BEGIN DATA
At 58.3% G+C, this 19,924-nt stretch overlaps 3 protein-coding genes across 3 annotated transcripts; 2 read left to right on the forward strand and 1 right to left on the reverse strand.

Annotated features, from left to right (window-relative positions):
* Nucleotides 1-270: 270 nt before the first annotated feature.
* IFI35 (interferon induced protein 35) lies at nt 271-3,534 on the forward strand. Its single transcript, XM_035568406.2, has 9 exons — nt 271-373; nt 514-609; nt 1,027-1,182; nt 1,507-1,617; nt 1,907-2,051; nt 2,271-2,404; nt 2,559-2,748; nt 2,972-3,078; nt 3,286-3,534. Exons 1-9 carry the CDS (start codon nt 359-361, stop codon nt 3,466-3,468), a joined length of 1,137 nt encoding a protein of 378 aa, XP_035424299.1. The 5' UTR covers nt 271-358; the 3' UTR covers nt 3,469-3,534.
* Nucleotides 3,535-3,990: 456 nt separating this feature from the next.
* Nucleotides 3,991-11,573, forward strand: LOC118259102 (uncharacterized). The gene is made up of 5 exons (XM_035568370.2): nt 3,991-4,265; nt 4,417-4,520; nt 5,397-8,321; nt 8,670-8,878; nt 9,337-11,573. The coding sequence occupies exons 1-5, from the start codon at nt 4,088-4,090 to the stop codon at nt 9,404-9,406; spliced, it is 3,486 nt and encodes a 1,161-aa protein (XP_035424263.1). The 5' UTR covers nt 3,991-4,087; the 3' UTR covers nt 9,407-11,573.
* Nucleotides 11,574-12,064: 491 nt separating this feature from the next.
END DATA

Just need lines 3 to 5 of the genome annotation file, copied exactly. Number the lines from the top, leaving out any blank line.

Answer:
* Nucleotides 1-270: 270 nt before the first annotated feature.
* IFI35 (interferon induced protein 35) lies at nt 271-3,534 on the forward strand. Its single transcript, XM_035568406.2, has 9 exons — nt 271-373; nt 514-609; nt 1,027-1,182; nt 1,507-1,617; nt 1,907-2,051; nt 2,271-2,404; nt 2,559-2,748; nt 2,972-3,078; nt 3,286-3,534. Exons 1-9 carry the CDS (start codon nt 359-361, stop codon nt 3,466-3,468), a joined length of 1,137 nt encoding a protein of 378 aa, XP_035424299.1. The 5' UTR covers nt 271-358; the 3' UTR covers nt 3,469-3,534.
* Nucleotides 3,535-3,990: 456 nt separating this feature from the next.